CLORG Spotlight: Get on the Bus

By Rachael Hamilton ‘16Staff Writer

Over 12 years ago, Sister Suzanne Steffan made it her mission to better the lives of incarcerated women. She got a group of people together, visited a prison, and spoke to the women, asking them what they felt would improve their situation and living conditions. While Sister Steffan anticipated the women to request things such as gardens, classes, or a library, the majority of the women answered that they wanted to see their children. Get on the Bus was born.

Get on the Bus is a nonprofit organization based in California which provides children of incarcerated parents with transportation to spend Mother’s and Father’s Day with their parents. A program of The Center for Restorative Justice Works, Get on the Bus works to unite “children, families and communities separated by crime and the criminal justice system,” with the hopes of fostering relationships between the kids and their parents.

What started with one bus and 17 children has expanded to 60 buses, 10 to 12 participating prisons, and 1,200 kids and caregivers transported on event days. Get on the Bus serves a wide range of age groups, from infants to even a 33-year-old woman who hadn’t seen her mother for eight years.

Although Get on the Bus has become widely popular across California, not just any institution or parent can be involved. First, the incarcerated parents must maintain good behavior for a full year before they can join the program and see their children. Additionally, the decision for parents and children to reunite is a mutual decision between the kids and parents. The kids decide first whether or not they want to see their parents, and if they do, then the parents have to agree to the conditions of the program, such as maintaining good behavior for a year.

Many prison wardens were concerned about Get on the Bus when it first started, mostly because of cost, time, and outside interaction in the prisons. However, there is now a waiting list of prisons that want to join Get on the Bus due to overwhelmingly positive responses, including an overall change in atmosphere around the prison, and the inmates having something to look forward to and live for after their sentence is complete.

So how does Scripps do it’s part? “Kids deserve relationships with their parents,” said Julia Harreschou ’13 and Hilary Sager ’14, co-leaders of Scripps’ chapter of Get on the Bus. “Although the parents are the ones in prison, the kids are the victims here: they’re the ones missing out on relationships with their parents, and our goal is to help them foster and maintain relationships with their parents.”

The Scripps chapter raises money for Get on the Bus through selling 4/20 donuts in the dorms, participating at Reggae Fest, holding Some Crust fundraisers, and by hosting screenings and hosting speakers at Motley about criminal justice. They also receive donations from local businesses to aid in the effort to help these kids.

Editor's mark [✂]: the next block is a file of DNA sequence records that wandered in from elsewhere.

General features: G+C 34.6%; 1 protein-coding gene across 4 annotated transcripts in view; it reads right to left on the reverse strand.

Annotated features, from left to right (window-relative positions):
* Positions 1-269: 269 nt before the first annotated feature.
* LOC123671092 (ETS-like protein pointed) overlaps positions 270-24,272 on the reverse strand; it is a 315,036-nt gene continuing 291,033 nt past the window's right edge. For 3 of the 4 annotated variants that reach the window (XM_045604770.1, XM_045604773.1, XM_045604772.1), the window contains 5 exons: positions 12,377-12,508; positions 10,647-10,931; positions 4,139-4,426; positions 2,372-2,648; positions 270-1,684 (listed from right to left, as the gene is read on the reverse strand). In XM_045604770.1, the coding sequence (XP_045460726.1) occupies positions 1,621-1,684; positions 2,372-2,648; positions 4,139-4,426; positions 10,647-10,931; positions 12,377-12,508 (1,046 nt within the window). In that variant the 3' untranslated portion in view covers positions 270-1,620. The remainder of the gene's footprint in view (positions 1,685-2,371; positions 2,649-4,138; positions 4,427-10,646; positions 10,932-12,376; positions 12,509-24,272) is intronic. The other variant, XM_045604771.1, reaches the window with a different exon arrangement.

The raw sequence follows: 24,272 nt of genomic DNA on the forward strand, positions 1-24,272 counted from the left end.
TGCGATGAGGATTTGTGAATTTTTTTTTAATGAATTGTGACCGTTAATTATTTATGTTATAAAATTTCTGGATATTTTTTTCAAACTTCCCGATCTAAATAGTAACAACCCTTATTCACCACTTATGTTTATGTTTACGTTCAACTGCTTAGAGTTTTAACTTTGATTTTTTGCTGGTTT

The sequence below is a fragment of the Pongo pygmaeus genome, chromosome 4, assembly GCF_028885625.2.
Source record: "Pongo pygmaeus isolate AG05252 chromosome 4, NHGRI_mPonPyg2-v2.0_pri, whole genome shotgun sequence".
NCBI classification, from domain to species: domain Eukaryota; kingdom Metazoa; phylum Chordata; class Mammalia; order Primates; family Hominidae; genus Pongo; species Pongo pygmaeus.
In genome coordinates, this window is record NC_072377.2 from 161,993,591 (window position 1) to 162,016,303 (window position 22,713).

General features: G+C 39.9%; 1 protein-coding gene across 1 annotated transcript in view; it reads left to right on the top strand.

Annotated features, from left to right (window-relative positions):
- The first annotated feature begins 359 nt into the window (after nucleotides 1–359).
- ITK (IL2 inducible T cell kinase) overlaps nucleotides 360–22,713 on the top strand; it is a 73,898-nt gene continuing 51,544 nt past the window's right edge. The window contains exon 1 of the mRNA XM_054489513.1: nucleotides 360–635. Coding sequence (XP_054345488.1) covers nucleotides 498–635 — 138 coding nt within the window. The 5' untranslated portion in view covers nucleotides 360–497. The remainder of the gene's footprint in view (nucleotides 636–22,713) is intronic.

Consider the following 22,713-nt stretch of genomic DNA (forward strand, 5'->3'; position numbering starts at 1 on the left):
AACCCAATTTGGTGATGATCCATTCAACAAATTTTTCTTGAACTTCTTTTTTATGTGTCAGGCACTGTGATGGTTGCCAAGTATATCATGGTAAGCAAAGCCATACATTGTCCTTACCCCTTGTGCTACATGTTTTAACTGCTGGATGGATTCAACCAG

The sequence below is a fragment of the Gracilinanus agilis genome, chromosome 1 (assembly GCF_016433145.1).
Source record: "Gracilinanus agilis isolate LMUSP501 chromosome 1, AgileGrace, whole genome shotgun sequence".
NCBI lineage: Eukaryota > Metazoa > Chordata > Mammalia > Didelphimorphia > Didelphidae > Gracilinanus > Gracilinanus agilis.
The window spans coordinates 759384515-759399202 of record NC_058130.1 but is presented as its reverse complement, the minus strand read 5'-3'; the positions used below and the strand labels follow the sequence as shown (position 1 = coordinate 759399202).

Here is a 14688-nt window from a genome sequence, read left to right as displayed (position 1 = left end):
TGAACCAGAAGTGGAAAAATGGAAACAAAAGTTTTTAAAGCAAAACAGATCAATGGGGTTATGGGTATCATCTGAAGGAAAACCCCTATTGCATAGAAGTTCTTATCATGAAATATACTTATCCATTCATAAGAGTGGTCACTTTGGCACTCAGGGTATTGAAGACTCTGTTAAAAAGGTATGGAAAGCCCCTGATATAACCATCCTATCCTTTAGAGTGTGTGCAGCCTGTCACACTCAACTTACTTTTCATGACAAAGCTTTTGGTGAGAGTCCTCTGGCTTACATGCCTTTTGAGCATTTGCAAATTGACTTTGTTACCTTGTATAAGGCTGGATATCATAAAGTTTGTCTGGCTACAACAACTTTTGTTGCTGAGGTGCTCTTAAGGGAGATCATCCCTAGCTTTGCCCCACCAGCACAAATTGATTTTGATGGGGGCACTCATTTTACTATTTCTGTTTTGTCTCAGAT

These donations go towards buying teddy bears, stationary, cards, and envelopes to foster communication between the kids and their parents, as well as meals and counseling the day of the event. Last year alone, Get on the Bus raised over $2,000 with support from the local and 5C community.

This semester, the members of Scripps’ chapter of Get on the Bus will spend the day the California Institution for Women (CIW), to visit the women and children in person and learn about the lives of these families. Although the group already visits the institution once a month, this is taking a step further towards a more personal foster program, in which the members will get to meet the people they’re helping in person. When describing the upcoming event, Harreschou and Sager said that the “day is about the kids and to make them feel special. These kids don’t have the money or opportunity to see their parents, and their caregivers don’t have time to take them, especially since over 50 percent of men and women are held 100 miles away from their children.”

Although Get on the Bus is a 5C club, the majority of its members are Scripps students, and they are always looking for new members. If you want to join, they meet every Wednesday at 9 p.m. in the Gender and Women’s Studies lounge in Vita Nova. They also have a table every year at the Club Fair during the fall semester.

You can contact Julia Harreschou and Hilary Sager via email, or check out the Get on the Bus website,, for more information.